Last Friday, activists from Greenpeace Netherlands showed up in Shell gas stations in their country and blocked the petrol pumps. They were protesting against Shell’s reckless Arctic drilling plans – which has since then been suspended for this year.
Their reasons for taking peaceful direct action were simple: the Arctic is under extreme threat from climate change.
Just yesterday, it was announced that Arctic sea ice was at its lowest extent ever in recorded history. This disastrous sea ice melt is caused by companies like Shell, who for decades have encouraged society’s fossil fuel addiction.
To allow Shell to drill for oil in the Arctic will only make a catastrophic situation even worse.
In addition, the Arctic is more vulnerable to oil spills than other regions on the planet. The weather conditions mean drilling is perilous. If a spill does occur, the presence of ice makes recovery and clean up more difficult.
If an incident happens towards the end of the summer drilling window, it could be too late to cap it, and oil could leak unstopped all winter, stuck under the sea ice. We know what oil spills look like in the Arctic on land already, and it’s not pretty.
So, on the one hand we have an NGO with a smattering of activists, some of them dressed up as polar bears, going around petrol stations and alarming customers of Shell’s plans.
On the other hand, we have a company already guilty of causing catastrophic climate change that is also trying to start an extremely reckless oil operation in the Arctic. One of these two is currently demanding that a judge order the other to stop all dangerous operations, and asking that they pay 1 million euros if they break this interdict.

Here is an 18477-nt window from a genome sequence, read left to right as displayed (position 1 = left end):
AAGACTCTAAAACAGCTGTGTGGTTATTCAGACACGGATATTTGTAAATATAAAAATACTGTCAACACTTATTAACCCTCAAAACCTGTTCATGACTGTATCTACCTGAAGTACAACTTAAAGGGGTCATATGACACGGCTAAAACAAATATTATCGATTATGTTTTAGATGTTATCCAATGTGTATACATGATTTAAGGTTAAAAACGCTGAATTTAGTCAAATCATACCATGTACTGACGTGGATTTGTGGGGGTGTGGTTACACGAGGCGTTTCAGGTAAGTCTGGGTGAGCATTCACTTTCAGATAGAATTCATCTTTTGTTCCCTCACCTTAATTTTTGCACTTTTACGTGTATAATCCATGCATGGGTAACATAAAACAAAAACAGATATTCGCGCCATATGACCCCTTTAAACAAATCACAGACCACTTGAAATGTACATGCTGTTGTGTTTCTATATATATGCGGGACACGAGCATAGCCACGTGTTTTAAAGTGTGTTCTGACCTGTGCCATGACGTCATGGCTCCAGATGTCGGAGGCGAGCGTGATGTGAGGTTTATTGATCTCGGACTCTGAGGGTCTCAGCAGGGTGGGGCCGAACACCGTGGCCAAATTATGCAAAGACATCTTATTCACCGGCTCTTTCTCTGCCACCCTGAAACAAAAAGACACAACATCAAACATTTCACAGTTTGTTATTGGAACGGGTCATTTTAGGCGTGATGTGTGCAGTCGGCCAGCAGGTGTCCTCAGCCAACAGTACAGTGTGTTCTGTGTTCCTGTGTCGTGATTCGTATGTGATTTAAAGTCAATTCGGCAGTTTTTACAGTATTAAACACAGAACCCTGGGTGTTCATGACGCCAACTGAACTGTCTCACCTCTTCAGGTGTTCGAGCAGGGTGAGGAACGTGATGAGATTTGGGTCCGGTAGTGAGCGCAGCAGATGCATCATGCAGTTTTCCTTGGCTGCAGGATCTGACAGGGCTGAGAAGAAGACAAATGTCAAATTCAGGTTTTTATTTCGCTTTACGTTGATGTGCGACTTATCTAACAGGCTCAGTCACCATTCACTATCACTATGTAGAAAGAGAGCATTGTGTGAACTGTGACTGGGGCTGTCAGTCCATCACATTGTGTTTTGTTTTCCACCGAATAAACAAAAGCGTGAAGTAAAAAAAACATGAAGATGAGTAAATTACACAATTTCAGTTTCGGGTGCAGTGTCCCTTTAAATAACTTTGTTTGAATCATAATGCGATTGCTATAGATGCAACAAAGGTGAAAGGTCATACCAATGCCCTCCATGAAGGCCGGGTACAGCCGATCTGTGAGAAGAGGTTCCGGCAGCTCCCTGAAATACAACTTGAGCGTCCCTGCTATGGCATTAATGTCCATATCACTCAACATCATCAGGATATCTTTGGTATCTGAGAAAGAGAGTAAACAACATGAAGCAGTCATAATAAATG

Care to guess which is which?
Yes, you got it!
Shell is demanding reparations from Greenpeace. Here is the exact demand:
1. Shell requests the judge to "forbid defendants (GPNL & GPI) to organise any activities, at least illegal activities, on or within 500m of any petrol stations of (licensees/tenants of) Shell, offices and other commercial properties and/or terrains of Shell in the Netherlands, or forbid defendants for a period of six months after delivery of this judgment to render impossible, prevent or interfere with the free and unhindered use of plaintiffs of the petrol stations of (licensees/tenants of) Shell, and/or its (office)buildings and/or its other commercial properties and/or terrains owned by, rented or otherwise in use by Shell, or to incite their employees, hired third parties or their sympathisers to do so, such at a penalty of EUR 1,000,000 instantly in case of violation, to be increased with an amount of EUR 100,000 for every day or part of a day that a violation of such order lasts."
2. Shell requests the judge to "order defendants (GPNL & GPI), within one hour after the bailiff delivers the judgment in this case to defendants in person, to instruct their employees, hired third parties and sympathisers to refrain from any activity which, in the next six months after delivery of this judgment, renders impossible, prevents or interferes with the free and unhindered use of plaintiffs of the petrol stations of (licensees/tenants of) Shell, and/or its (office)buildings and/or its other commercial properties and/or terrains owned by, rented or otherwise in use by Shell, such at a penalty of EUR 1,000,000 instantly in case of violation, to be increased with an amount of EUR 100,000 for every day or part of a day that a violation of such order lasts."
This matters – not only to Greenpeace's right to protest, but also yours. See that little line on point number two about "sympathisers"? If you’ve signed a petition against Shell, if you asked for protection for the Arctic – that’s you. It means your right to protest, your freedom of expression is on the line.
Seems like a bit much? We think so too, which is why today, we went to court in Amsterdam to contest this outrageous demand.